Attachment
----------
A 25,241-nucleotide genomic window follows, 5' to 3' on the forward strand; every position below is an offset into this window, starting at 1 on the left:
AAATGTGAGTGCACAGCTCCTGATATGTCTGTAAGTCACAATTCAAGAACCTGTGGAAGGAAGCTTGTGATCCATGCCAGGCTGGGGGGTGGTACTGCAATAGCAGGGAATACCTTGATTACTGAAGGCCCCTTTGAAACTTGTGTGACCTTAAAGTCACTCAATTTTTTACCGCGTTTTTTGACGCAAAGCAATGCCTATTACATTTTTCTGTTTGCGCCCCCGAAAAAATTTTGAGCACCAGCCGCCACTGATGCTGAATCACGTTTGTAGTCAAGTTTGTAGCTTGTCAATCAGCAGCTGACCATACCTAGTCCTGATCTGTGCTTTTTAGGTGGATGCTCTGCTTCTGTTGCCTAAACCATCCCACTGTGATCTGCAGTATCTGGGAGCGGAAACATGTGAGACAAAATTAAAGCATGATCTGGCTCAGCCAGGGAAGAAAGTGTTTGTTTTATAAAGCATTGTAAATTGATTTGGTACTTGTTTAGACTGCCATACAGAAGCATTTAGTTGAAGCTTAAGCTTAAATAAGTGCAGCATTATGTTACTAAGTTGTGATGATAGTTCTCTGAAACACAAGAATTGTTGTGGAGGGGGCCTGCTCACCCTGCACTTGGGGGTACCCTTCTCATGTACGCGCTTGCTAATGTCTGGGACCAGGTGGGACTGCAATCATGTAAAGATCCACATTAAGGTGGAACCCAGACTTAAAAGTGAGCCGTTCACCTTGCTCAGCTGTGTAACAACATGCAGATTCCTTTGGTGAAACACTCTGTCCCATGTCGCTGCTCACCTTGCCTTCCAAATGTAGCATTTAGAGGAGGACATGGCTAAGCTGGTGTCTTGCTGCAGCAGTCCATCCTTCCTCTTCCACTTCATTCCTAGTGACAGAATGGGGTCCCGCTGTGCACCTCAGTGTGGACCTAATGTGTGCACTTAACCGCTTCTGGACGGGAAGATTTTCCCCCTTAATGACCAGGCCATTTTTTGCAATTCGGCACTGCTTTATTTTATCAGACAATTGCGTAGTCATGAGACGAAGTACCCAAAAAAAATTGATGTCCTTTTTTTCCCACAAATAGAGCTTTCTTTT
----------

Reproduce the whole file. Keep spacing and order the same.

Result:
A 25,241-nucleotide genomic window follows, 5' to 3' on the forward strand; every position below is an offset into this window, starting at 1 on the left:
AAATGTGAGTGCACAGCTCCTGATATGTCTGTAAGTCACAATTCAAGAACCTGTGGAAGGAAGCTTGTGATCCATGCCAGGCTGGGGGGTGGTACTGCAATAGCAGGGAATACCTTGATTACTGAAGGCCCCTTTGAAACTTGTGTGACCTTAAAGTCACTCAATTTTTTACCGCGTTTTTTGACGCAAAGCAATGCCTATTACATTTTTCTGTTTGCGCCCCCGAAAAAATTTTGAGCACCAGCCGCCACTGATGCTGAATCACGTTTGTAGTCAAGTTTGTAGCTTGTCAATCAGCAGCTGACCATACCTAGTCCTGATCTGTGCTTTTTAGGTGGATGCTCTGCTTCTGTTGCCTAAACCATCCCACTGTGATCTGCAGTATCTGGGAGCGGAAACATGTGAGACAAAATTAAAGCATGATCTGGCTCAGCCAGGGAAGAAAGTGTTTGTTTTATAAAGCATTGTAAATTGATTTGGTACTTGTTTAGACTGCCATACAGAAGCATTTAGTTGAAGCTTAAGCTTAAATAAGTGCAGCATTATGTTACTAAGTTGTGATGATAGTTCTCTGAAACACAAGAATTGTTGTGGAGGGGGCCTGCTCACCCTGCACTTGGGGGTACCCTTCTCATGTACGCGCTTGCTAATGTCTGGGACCAGGTGGGACTGCAATCATGTAAAGATCCACATTAAGGTGGAACCCAGACTTAAAAGTGAGCCGTTCACCTTGCTCAGCTGTGTAACAACATGCAGATTCCTTTGGTGAAACACTCTGTCCCATGTCGCTGCTCACCTTGCCTTCCAAATGTAGCATTTAGAGGAGGACATGGCTAAGCTGGTGTCTTGCTGCAGCAGTCCATCCTTCCTCTTCCACTTCATTCCTAGTGACAGAATGGGGTCCCGCTGTGCACCTCAGTGTGGACCTAATGTGTGCACTTAACCGCTTCTGGACGGGAAGATTTTCCCCCTTAATGACCAGGCCATTTTTTGCAATTCGGCACTGCTTTATTTTATCAGACAATTGCGTAGTCATGAGACGAAGTACCCAAAAAAAATTGATGTCCTTTTTTTCCCACAAATAGAGCTTTCTTTT